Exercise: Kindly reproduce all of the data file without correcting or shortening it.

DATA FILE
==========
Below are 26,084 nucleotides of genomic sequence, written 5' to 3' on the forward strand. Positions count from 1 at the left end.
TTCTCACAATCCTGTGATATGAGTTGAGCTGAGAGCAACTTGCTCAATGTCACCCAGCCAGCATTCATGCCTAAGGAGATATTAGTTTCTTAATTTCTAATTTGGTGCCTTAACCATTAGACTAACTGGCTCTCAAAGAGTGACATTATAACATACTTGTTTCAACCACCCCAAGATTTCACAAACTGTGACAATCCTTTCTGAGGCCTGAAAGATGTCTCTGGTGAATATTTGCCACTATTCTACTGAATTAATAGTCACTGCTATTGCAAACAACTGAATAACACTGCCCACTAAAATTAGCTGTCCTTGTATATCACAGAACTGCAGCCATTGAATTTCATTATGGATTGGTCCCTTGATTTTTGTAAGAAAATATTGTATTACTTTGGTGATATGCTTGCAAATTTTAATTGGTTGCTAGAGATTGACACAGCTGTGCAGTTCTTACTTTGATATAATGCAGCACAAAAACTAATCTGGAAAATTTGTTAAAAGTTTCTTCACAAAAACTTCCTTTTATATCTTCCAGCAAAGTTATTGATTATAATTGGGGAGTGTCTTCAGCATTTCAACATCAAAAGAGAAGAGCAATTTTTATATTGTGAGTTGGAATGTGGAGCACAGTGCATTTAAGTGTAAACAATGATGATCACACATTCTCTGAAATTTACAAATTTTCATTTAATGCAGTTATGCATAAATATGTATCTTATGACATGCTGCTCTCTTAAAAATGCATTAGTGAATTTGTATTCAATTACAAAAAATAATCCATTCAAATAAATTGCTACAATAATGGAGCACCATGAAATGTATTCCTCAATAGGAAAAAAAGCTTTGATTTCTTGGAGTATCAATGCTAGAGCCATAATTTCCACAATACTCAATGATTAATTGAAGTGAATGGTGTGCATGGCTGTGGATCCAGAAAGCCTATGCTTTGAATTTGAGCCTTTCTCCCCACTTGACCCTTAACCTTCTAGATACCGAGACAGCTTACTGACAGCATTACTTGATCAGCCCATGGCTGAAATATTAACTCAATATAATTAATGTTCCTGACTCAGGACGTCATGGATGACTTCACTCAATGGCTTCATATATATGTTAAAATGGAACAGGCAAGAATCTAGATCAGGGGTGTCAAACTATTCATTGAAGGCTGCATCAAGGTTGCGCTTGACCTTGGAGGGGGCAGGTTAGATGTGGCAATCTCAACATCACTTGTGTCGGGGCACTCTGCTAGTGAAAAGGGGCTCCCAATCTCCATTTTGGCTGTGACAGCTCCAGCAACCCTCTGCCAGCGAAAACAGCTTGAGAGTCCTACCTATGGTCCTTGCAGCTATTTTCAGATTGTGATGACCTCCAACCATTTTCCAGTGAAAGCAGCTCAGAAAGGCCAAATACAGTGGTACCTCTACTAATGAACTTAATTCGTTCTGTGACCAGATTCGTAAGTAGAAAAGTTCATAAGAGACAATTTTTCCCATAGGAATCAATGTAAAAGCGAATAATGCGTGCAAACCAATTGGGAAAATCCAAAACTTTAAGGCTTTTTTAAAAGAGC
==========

Below are 26,084 nucleotides of genomic sequence, written 5' to 3' on the forward strand. Positions count from 1 at the left end.
TTCTCACAATCCTGTGATATGAGTTGAGCTGAGAGCAACTTGCTCAATGTCACCCAGCCAGCATTCATGCCTAAGGAGATATTAGTTTCTTAATTTCTAATTTGGTGCCTTAACCATTAGACTAACTGGCTCTCAAAGAGTGACATTATAACATACTTGTTTCAACCACCCCAAGATTTCACAAACTGTGACAATCCTTTCTGAGGCCTGAAAGATGTCTCTGGTGAATATTTGCCACTATTCTACTGAATTAATAGTCACTGCTATTGCAAACAACTGAATAACACTGCCCACTAAAATTAGCTGTCCTTGTATATCACAGAACTGCAGCCATTGAATTTCATTATGGATTGGTCCCTTGATTTTTGTAAGAAAATATTGTATTACTTTGGTGATATGCTTGCAAATTTTAATTGGTTGCTAGAGATTGACACAGCTGTGCAGTTCTTACTTTGATATAATGCAGCACAAAAACTAATCTGGAAAATTTGTTAAAAGTTTCTTCACAAAAACTTCCTTTTATATCTTCCAGCAAAGTTATTGATTATAATTGGGGAGTGTCTTCAGCATTTCAACATCAAAAGAGAAGAGCAATTTTTATATTGTGAGTTGGAATGTGGAGCACAGTGCATTTAAGTGTAAACAATGATGATCACACATTCTCTGAAATTTACAAATTTTCATTTAATGCAGTTATGCATAAATATGTATCTTATGACATGCTGCTCTCTTAAAAATGCATTAGTGAATTTGTATTCAATTACAAAAAATAATCCATTCAAATAAATTGCTACAATAATGGAGCACCATGAAATGTATTCCTCAATAGGAAAAAAAGCTTTGATTTCTTGGAGTATCAATGCTAGAGCCATAATTTCCACAATACTCAATGATTAATTGAAGTGAATGGTGTGCATGGCTGTGGATCCAGAAAGCCTATGCTTTGAATTTGAGCCTTTCTCCCCACTTGACCCTTAACCTTCTAGATACCGAGACAGCTTACTGACAGCATTACTTGATCAGCCCATGGCTGAAATATTAACTCAATATAATTAATGTTCCTGACTCAGGACGTCATGGATGACTTCACTCAATGGCTTCATATATATGTTAAAATGGAACAGGCAAGAATCTAGATCAGGGGTGTCAAACTATTCATTGAAGGCTGCATCAAGGTTGCGCTTGACCTTGGAGGGGGCAGGTTAGATGTGGCAATCTCAACATCACTTGTGTCGGGGCACTCTGCTAGTGAAAAGGGGCTCCCAATCTCCATTTTGGCTGTGACAGCTCCAGCAACCCTCTGCCAGCGAAAACAGCTTGAGAGTCCTACCTATGGTCCTTGCAGCTATTTTCAGATTGTGATGACCTCCAACCATTTTCCAGTGAAAGCAGCTCAGAAAGGCCAAATACAGTGGTACCTCTACTAATGAACTTAATTCGTTCTGTGACCAGATTCGTAAGTAGAAAAGTTCATAAGAGACAATTTTTCCCATAGGAATCAATGTAAAAGCGAATAATGCGTGCAAACCAATTGGGAAAATCCAAAACTTTAAGGCTTTTTTAAAAGAGC